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January 4, 1971

Interval Brain Scanning With Sodium Pertechnetate Tc 99m for Tumor Detectability

Author Affiliations

From the Department of Nuclear Medicine, Memorial Hospital, Long Beach, Calif (Drs. Gates and Dore), and the Division of Nuclear Medicine, UCLA Laboratory of Nuclear Medicine and Radiation Biology, Los Angeles (Drs. Dore and Taplin).; Read before the Plenary Session of the 17th annual meeting of the Society of Nuclear Medicine, Washington, DC, July 9, 1970.

JAMA. 1971;215(1):85-88. doi:10.1001/jama.1971.03180140049008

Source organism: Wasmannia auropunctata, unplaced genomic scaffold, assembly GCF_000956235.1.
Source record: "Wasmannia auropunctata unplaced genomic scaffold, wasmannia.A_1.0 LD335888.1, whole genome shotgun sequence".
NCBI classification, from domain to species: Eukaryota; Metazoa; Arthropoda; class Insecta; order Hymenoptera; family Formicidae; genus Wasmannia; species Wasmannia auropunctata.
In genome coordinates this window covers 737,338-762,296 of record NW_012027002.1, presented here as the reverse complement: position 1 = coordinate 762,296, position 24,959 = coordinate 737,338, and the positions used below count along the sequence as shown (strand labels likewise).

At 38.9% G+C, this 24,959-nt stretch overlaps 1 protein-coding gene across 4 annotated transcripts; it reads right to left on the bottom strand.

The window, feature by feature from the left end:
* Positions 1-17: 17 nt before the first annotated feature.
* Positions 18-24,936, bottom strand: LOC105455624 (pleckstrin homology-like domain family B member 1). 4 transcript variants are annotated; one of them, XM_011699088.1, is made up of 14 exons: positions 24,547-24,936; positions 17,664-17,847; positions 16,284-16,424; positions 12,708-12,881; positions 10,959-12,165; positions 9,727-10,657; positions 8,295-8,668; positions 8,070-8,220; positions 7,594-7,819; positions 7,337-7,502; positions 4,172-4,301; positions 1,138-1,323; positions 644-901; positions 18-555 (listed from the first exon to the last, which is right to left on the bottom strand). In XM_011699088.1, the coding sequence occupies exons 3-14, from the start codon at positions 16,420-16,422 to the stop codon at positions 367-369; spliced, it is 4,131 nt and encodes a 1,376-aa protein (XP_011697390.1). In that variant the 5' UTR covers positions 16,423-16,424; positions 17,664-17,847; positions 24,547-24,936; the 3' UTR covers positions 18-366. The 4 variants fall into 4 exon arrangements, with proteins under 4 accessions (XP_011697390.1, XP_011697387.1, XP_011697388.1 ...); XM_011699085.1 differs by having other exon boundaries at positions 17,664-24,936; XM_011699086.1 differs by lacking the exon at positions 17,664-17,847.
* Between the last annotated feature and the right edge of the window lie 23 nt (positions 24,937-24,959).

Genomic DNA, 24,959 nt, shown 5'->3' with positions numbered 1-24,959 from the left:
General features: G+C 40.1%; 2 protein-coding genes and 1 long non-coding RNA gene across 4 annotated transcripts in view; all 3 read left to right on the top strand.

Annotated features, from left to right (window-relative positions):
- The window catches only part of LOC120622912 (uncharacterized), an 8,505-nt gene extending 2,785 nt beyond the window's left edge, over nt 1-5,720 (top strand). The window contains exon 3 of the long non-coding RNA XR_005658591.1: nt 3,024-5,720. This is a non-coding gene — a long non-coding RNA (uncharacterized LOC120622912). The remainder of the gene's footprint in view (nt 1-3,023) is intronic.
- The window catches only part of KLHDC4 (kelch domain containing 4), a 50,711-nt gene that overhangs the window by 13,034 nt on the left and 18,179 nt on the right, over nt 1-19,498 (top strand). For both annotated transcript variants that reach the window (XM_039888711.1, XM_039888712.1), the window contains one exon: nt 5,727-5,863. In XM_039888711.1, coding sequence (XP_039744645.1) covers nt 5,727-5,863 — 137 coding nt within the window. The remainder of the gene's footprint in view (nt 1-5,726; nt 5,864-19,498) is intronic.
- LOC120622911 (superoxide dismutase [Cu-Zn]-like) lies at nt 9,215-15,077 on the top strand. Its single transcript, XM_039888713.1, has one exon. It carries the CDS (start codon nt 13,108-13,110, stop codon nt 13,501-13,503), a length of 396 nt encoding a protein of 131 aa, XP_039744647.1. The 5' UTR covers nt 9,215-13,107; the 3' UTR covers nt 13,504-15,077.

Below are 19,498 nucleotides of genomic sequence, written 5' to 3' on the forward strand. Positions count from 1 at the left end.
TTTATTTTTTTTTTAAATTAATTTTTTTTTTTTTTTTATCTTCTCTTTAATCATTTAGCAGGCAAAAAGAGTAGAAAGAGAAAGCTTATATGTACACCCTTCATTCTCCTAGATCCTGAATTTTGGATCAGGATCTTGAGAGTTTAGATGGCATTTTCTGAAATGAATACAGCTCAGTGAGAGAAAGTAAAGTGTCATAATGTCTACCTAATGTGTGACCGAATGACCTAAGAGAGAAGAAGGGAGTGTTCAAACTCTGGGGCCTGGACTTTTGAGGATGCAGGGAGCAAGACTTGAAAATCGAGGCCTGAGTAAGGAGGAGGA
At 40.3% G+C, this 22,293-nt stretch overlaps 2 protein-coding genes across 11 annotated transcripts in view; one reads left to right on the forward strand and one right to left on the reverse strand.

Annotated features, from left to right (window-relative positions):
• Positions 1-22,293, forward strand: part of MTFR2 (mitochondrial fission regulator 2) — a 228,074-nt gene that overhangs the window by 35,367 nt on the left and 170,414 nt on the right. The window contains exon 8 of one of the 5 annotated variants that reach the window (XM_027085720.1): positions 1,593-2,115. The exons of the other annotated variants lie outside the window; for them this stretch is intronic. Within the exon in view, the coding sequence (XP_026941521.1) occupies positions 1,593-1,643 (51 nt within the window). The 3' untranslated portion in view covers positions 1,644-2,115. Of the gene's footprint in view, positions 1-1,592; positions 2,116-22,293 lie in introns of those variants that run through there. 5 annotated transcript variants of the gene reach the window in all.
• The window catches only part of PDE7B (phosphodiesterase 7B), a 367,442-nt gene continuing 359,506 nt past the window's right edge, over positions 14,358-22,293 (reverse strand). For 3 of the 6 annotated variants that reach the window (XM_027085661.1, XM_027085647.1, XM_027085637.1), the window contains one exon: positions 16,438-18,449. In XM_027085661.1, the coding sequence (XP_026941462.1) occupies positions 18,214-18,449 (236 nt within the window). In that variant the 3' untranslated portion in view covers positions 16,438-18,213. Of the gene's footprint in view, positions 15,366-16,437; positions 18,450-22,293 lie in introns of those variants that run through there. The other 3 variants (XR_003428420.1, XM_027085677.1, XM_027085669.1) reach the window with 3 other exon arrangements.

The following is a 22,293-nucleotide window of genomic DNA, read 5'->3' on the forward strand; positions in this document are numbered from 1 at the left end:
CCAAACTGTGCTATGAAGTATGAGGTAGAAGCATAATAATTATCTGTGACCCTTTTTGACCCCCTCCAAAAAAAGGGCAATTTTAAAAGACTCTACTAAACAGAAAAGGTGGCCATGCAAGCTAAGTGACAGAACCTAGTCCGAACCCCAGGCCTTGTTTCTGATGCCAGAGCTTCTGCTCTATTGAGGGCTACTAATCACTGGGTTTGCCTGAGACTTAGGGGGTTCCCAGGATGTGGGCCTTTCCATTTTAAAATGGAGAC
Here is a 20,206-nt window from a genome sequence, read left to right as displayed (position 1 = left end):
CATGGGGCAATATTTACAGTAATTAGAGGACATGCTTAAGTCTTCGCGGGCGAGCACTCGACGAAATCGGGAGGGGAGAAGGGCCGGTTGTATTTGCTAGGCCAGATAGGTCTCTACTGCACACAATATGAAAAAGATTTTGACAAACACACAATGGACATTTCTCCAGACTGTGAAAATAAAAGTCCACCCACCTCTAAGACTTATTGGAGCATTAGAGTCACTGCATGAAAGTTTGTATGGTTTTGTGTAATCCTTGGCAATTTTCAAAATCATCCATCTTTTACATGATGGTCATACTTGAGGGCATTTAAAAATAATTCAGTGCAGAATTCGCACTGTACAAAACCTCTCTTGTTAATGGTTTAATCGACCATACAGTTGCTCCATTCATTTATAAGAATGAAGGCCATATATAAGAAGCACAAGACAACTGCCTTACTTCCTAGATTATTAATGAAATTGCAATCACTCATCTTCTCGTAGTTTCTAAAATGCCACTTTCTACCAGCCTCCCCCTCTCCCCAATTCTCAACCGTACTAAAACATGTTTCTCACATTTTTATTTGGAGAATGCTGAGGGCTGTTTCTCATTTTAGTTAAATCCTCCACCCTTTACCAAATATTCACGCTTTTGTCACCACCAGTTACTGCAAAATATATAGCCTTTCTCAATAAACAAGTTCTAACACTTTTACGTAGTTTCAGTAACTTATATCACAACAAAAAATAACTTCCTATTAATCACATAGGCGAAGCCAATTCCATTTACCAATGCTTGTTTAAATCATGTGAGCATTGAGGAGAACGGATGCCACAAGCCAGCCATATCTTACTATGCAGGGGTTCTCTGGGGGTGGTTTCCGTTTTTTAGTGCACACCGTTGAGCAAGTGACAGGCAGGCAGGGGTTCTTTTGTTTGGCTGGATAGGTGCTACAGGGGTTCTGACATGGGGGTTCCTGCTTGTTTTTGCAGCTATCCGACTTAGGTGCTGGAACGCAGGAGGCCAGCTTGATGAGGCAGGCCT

Brain scans were performed on patients during the first hour following injection of sodium pertechnetate Tc 99m, and selected patients were rescanned 1 to 24 hours later. Eighty brain tumors were found among nearly 1,500 patients scanned during a two-year period. Diagnoses were established for 74 through histological examination, and for 6, through clinical, scan, and neuroradiological findings. Forty were scanned twice, and in 15 the early scans were normal or equivocal. Fourteen of these 15 had abnormal findings upon rescanning. Twenty-six nondiagnostic to moderately abnormal early scans increased in their degree of abnormality upon rescanning. The detectability of brain tumors improved from 80% with routine early scanning, to 93% with rescanning. The optimal time for repeated scanning is three to four hours following tracer injection.